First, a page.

> O_EXCL flags would be handled by open-behind. Similarly an actual
> close is done in the background by the write-behind translator. As
> such, Archipelago should not experience significant latency with
> open & close operations.
> A create (O_CREAT with or without O_EXCL) is currently not handled by
> open-behind and will always be synchronous with a network round trip.
My bad that I overlooked this behavior for create. Alex - would it work
if we were to invoke a callback with user provided context for
asynchronous creates from libgfapi?
> open() on an existing file is cut-short by open-behind. But even that
> might not be sufficient because the path resolver (lookup() etc.) always
> works synchronously with network round-drops for path based operations.
> We will need to design new APIs for true async path based operations
> (with path resolver also executed asynchronously).
True asynchronous behavior would be good to have. If tests with
Archipelago do not show significant latency for open operations, we can
possibly defer this to phase 2 of our integration and go ahead with the
existing open-behind implementation for now.
> Let’s assume that open/create/close are indeed non-blocking or
> nonexistent . Most importantly, this would greatly reduce the
> read/write latency, especially for 4k requests. Another benefit
> is the
> ability to use a much smaller number of threads. However, besides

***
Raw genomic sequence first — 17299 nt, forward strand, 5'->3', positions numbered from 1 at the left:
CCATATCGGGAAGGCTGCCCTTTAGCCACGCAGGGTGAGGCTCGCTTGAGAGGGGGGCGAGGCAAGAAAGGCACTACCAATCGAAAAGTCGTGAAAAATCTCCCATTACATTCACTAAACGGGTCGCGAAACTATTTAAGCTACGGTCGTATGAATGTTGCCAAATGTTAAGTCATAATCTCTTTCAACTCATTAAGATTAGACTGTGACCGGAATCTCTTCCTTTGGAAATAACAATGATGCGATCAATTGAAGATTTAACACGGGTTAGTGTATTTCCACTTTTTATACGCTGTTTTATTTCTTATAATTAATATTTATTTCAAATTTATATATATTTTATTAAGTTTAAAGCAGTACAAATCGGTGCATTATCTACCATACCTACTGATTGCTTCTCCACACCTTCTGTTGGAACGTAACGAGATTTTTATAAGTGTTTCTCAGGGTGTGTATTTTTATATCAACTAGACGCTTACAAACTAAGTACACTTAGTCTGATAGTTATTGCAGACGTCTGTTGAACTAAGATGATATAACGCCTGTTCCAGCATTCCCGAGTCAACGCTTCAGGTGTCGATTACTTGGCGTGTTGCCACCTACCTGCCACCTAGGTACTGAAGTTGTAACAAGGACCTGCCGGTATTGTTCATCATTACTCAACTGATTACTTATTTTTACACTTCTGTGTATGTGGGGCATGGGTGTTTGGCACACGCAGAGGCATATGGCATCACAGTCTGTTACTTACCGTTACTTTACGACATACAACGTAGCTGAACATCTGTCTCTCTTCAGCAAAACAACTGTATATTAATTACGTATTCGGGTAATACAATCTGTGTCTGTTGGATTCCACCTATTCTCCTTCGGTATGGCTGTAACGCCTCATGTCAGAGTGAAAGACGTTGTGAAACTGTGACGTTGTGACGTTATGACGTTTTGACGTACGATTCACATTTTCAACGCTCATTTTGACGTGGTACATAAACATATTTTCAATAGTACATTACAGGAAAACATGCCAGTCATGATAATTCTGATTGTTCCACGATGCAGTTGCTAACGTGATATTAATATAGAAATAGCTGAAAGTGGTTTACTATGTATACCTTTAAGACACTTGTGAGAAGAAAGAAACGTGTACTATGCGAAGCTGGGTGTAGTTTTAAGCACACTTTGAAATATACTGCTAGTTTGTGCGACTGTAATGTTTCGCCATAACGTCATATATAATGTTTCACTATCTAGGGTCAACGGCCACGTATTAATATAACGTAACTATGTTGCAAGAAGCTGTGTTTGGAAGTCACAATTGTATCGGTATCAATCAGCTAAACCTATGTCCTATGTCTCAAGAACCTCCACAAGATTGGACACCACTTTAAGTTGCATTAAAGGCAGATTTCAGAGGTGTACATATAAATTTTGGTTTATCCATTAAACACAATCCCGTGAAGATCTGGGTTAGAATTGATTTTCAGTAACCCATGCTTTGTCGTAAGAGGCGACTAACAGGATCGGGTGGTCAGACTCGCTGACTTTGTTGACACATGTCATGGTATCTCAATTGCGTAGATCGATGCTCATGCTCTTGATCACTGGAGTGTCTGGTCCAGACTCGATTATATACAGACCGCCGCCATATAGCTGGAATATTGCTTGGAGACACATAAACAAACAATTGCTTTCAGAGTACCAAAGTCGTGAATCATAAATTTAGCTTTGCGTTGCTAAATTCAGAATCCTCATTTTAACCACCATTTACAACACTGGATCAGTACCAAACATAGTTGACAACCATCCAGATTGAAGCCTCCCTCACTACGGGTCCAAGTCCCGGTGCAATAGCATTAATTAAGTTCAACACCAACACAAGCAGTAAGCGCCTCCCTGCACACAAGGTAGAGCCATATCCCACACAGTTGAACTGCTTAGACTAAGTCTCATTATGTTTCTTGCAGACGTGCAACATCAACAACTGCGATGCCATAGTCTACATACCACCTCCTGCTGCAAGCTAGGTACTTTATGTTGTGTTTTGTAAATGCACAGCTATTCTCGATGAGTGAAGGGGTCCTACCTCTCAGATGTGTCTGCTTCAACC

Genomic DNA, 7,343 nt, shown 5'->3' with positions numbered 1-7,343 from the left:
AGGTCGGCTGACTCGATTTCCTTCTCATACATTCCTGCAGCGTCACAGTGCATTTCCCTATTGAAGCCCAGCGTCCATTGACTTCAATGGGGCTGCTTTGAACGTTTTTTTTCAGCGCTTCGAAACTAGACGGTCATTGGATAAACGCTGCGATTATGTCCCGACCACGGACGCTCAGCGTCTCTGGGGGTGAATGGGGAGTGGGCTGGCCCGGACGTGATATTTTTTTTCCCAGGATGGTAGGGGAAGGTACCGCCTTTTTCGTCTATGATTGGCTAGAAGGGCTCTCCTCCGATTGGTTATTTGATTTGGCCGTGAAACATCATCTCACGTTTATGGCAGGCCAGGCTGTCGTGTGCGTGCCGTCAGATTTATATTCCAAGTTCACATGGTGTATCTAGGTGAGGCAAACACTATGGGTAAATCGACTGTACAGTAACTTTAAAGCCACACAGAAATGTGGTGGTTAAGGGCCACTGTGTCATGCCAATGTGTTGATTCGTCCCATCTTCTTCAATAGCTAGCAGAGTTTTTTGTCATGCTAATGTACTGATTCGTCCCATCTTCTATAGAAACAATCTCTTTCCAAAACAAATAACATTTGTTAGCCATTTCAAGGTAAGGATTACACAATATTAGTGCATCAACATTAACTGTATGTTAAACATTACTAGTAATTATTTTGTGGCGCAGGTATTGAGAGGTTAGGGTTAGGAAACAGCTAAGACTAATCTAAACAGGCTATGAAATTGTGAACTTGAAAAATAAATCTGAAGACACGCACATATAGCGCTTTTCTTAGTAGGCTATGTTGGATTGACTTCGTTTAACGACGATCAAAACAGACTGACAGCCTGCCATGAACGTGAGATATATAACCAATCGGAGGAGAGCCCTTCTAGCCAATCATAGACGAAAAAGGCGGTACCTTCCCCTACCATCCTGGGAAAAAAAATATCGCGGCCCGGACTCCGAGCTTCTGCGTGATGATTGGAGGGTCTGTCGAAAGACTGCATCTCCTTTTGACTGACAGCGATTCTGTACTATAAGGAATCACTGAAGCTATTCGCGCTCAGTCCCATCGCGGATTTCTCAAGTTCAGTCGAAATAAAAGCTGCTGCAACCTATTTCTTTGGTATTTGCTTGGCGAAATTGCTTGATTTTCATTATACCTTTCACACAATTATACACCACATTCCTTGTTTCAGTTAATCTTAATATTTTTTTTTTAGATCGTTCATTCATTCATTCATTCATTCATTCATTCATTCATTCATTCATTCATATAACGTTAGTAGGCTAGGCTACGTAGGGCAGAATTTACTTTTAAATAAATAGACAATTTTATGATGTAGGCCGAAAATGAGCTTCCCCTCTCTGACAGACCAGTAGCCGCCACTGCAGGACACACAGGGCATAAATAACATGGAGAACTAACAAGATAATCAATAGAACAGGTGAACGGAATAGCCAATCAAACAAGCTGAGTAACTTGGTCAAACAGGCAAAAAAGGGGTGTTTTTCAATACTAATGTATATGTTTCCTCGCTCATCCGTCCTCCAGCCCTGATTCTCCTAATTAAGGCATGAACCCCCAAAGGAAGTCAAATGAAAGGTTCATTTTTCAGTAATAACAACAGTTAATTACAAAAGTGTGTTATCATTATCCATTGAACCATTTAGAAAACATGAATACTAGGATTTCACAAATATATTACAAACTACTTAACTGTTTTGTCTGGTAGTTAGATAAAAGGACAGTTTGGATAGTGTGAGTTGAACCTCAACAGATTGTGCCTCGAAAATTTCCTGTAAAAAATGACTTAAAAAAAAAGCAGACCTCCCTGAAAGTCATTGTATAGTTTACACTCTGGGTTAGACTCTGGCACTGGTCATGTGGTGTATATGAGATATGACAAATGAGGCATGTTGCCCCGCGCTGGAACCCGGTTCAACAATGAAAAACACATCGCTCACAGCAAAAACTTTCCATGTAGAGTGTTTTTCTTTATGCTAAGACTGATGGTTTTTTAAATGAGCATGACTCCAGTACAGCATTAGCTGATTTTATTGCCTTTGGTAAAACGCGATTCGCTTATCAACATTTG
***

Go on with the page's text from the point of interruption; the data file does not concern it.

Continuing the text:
> read/write, there are also other operations that the driver must
> such as stat()ing or deleting a file. If these operations are
> blocking, this means that a spurious delete and stat can stall our
> driver. Once more, it needs to have a lot of threads to be
> Currently stat() and unlink() are synchronous too.
> Note that internally all the operations in gluster are asynchronous in
> their true nature. gfapi provides "convenience wrappers" for these calls
> in a synchronous way. It is trivial to expose the asynchronous calls
> through gfapi, but we haven't done so for the path based operations
> because there hasn't been a need thus far. And without even a single
> consumer, we did not want to reason about the semantics of async path calls.
> Do you have an example driver/header which shows the ideal behavior for
> the async path based calls? Will you provide a context pointer and
> expect to receive it in the callback? Or do you expect the API to return
> a stub for the async call dispatch and poll on it?
> 2. There is no way to create notifications on a file (as
> Rados can
> with its objects).
> How are these notifications consumed?